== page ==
Isolating organic carbon fractions with varying turnover rates in temperate agricultural soils – A comprehensive method comparison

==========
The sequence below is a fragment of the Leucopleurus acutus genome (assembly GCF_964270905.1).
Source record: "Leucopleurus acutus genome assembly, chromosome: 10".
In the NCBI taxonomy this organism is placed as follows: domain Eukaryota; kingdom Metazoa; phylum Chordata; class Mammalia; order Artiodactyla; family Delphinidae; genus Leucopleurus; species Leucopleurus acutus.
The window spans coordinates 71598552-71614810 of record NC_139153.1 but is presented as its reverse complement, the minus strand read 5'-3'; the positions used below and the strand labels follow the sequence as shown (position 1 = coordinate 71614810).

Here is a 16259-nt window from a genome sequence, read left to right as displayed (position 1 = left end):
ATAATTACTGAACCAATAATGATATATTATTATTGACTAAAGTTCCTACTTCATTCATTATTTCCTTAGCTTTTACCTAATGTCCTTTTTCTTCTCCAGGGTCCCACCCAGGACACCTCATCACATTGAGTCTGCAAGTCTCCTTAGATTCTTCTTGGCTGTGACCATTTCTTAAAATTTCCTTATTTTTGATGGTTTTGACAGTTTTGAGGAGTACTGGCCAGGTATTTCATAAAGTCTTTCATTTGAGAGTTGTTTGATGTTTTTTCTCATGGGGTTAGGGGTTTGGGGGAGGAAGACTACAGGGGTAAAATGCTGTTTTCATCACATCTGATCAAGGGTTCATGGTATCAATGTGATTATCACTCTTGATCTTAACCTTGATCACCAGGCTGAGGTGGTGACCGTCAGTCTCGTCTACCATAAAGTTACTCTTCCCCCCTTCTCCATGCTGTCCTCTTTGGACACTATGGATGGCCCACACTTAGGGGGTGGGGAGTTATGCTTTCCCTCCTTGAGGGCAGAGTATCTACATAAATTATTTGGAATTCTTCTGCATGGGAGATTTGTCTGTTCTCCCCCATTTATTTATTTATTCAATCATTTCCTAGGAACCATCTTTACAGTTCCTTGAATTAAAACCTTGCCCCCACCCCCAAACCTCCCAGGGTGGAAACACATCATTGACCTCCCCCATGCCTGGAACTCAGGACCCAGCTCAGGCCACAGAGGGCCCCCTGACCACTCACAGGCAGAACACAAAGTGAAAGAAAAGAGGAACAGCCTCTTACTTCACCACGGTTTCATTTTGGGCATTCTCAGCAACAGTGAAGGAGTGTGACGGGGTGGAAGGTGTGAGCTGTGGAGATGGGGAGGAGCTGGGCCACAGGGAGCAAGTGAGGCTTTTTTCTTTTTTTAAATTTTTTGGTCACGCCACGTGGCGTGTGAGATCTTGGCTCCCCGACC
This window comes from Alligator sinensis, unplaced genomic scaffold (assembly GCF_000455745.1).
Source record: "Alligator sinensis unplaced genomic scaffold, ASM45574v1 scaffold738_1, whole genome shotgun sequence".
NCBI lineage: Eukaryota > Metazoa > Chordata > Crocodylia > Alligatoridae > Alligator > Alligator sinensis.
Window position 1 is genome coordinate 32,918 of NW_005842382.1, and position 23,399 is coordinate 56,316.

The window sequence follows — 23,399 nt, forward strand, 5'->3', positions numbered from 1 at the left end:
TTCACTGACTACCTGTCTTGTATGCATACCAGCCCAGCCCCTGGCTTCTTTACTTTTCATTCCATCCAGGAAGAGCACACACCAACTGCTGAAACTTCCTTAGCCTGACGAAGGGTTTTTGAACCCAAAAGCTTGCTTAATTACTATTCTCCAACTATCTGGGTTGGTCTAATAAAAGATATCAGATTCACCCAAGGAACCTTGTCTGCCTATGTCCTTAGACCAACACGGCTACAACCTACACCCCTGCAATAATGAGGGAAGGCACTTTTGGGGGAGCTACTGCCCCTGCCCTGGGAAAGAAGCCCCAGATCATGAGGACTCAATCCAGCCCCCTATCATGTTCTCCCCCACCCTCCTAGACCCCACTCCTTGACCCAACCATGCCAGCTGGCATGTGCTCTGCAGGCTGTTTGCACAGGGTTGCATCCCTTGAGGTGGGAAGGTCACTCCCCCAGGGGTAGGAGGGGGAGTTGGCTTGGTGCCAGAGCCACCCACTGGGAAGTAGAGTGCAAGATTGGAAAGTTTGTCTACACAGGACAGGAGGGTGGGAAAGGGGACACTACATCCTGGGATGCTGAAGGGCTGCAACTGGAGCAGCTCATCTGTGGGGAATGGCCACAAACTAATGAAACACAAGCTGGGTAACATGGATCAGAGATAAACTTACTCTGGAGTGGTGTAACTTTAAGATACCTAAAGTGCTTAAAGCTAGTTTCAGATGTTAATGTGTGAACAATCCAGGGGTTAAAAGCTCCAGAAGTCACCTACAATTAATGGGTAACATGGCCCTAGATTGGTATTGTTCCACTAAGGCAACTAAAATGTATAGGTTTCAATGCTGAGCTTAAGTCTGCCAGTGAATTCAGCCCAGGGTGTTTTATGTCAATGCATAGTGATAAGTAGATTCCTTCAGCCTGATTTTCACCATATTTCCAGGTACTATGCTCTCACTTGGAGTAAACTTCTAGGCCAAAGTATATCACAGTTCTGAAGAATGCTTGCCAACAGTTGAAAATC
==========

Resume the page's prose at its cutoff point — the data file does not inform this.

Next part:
Fractionation of soil organic carbon (SOC) is crucial for mechanistic understanding and modeling of soil organic matter decomposition and stabilization processes. It is often aimed at separating the bulk SOC into fractions with varying turnover rates, but a comprehensive comparison of methods to achieve this is lacking. In this study, a total of 20 different SOC fractionation methods were tested by participating laboratories for their suitability to isolate fractions with varying turnover rates, using agricultural soils from three experimental sites with vegetation change from C3 to C4 22–36 years ago. Enrichment of C4-derived carbon was traced and used as a proxy for turnover rates in the fractions. Methods that apply a combination of physical (density, size) and chemical (oxidation, extraction) fractionation were identified as most effective in separating SOC into fractions with distinct turnover rates. Coarse light SOC separated by density fractionation was the most C4-carbon enriched fraction, while oxidation-resistant SOC left after extraction with NaOCl was the least C4-carbon enriched fraction. Surprisingly, even after 36 years of C4 crop cultivation in a temperate climate, no method was able to isolate a fraction with more than 76% turnover, which challenges the link to the most active plant-derived carbon pools in models. Particles with density>2.8 g cm−3 showed similar C4-carbon enrichment as oxidationresistant SOC, highlighting the importance of sesquioxides for SOC stabilization. The importance of clay and siltsized particles (< 50 μm) for SOC stabilization was also confirmed. Particle size fractionation significantly outperformed aggregate size fractionation, due to the fact that larger aggregates contain smaller aggregates and organic matter particles of various sizes with different turnover rates. An evaluation scheme comprising different criteria was used to identify the most suitable methods for isolating fractions with distinct turnover rates, and potential benefits and trade-offs associated with a specific choice. Our findings can be of great help to select the appropriate method(s) for fractionation of agricultural soils.
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